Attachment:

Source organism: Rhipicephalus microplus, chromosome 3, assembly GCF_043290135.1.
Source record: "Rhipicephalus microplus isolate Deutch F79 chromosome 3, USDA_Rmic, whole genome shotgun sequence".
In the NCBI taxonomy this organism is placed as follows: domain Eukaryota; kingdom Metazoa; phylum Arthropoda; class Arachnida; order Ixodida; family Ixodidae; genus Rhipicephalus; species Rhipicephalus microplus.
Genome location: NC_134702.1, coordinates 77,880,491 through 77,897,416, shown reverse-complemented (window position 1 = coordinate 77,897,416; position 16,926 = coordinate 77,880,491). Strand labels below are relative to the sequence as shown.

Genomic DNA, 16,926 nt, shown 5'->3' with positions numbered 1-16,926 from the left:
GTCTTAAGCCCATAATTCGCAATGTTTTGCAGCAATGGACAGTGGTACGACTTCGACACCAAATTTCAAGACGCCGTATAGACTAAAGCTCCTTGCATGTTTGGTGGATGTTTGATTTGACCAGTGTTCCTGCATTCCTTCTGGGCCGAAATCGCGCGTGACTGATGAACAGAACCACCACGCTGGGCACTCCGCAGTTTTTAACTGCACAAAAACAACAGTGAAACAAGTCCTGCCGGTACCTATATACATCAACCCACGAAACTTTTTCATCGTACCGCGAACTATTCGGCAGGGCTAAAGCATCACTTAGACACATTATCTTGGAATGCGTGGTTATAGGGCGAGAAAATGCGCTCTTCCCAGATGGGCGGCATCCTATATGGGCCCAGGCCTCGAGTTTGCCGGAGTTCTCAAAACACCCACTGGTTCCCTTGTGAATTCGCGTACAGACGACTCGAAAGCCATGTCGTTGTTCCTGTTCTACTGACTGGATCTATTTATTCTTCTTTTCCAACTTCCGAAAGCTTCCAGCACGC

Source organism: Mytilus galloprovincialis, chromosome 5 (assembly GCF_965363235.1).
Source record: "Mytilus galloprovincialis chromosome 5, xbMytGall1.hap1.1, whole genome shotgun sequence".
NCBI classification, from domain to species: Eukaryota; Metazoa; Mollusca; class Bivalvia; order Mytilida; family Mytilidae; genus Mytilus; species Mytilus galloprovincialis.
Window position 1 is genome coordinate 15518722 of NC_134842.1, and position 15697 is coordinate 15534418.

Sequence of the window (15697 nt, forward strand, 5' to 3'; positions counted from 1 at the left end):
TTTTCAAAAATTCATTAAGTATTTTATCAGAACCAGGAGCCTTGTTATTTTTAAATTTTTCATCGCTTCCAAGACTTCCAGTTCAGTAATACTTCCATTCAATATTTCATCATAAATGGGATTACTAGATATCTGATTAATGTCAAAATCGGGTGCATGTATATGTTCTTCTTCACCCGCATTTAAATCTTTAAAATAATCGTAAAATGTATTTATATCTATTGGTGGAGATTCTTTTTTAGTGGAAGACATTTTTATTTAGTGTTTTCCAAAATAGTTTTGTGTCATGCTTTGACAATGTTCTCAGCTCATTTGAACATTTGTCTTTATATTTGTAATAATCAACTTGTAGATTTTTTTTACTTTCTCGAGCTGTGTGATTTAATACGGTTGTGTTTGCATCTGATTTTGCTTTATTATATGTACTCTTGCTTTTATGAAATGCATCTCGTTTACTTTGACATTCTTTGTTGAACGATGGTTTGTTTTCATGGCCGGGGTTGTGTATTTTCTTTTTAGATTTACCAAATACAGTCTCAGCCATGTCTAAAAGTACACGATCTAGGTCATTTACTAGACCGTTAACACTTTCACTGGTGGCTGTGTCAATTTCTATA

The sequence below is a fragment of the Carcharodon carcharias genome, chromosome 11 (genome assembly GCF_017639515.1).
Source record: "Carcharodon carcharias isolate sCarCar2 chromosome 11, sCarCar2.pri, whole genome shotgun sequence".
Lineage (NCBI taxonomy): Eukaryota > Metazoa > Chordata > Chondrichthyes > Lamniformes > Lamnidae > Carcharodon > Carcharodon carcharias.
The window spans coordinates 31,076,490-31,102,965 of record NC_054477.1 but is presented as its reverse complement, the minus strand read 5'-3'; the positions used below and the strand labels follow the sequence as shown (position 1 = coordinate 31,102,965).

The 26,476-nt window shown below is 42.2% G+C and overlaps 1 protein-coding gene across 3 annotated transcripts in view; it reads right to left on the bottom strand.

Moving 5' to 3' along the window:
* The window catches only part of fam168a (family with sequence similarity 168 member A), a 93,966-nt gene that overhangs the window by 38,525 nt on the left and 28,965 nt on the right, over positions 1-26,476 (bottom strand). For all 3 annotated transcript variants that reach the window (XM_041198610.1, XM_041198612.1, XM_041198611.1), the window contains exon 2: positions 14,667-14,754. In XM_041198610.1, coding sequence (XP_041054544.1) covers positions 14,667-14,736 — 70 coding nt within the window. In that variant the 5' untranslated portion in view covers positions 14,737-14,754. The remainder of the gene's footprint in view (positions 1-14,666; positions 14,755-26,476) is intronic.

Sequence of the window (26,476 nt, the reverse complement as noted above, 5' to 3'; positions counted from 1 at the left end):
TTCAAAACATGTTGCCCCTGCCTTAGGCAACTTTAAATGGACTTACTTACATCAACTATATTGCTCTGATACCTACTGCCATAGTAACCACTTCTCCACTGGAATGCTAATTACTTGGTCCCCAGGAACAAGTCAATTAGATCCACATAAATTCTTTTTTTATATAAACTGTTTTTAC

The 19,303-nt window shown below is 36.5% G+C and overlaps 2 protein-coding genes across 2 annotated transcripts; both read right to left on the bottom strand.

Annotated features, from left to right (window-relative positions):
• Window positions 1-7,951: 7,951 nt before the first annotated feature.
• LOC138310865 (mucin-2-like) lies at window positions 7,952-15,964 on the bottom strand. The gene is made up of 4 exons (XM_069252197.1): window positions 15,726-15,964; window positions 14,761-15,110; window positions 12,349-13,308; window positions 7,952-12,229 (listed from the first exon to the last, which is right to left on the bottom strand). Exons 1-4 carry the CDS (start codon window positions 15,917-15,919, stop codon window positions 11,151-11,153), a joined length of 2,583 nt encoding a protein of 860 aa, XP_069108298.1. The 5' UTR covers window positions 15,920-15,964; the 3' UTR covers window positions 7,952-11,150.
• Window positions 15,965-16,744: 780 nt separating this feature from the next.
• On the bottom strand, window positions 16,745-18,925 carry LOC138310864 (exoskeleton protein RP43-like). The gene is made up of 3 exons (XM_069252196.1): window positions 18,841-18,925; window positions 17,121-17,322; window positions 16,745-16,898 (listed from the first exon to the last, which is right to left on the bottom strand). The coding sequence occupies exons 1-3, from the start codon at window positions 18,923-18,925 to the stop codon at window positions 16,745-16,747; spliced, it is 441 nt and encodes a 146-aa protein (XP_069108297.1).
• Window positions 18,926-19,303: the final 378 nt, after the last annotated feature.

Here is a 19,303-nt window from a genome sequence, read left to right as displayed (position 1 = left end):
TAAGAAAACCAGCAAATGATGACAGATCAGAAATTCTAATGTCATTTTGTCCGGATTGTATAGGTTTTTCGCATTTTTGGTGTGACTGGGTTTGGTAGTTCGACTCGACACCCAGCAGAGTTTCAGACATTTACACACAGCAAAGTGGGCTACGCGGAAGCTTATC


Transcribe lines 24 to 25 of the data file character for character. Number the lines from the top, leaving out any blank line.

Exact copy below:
• Window positions 1-7,951: 7,951 nt before the first annotated feature.
• LOC138310865 (mucin-2-like) lies at window positions 7,952-15,964 on the bottom strand. The gene is made up of 4 exons (XM_069252197.1): window positions 15,726-15,964; window positions 14,761-15,110; window positions 12,349-13,308; window positions 7,952-12,229 (listed from the first exon to the last, which is right to left on the bottom strand). Exons 1-4 carry the CDS (start codon window positions 15,917-15,919, stop codon window positions 11,151-11,153), a joined length of 2,583 nt encoding a protein of 860 aa, XP_069108298.1. The 5' UTR covers window positions 15,920-15,964; the 3' UTR covers window positions 7,952-11,150.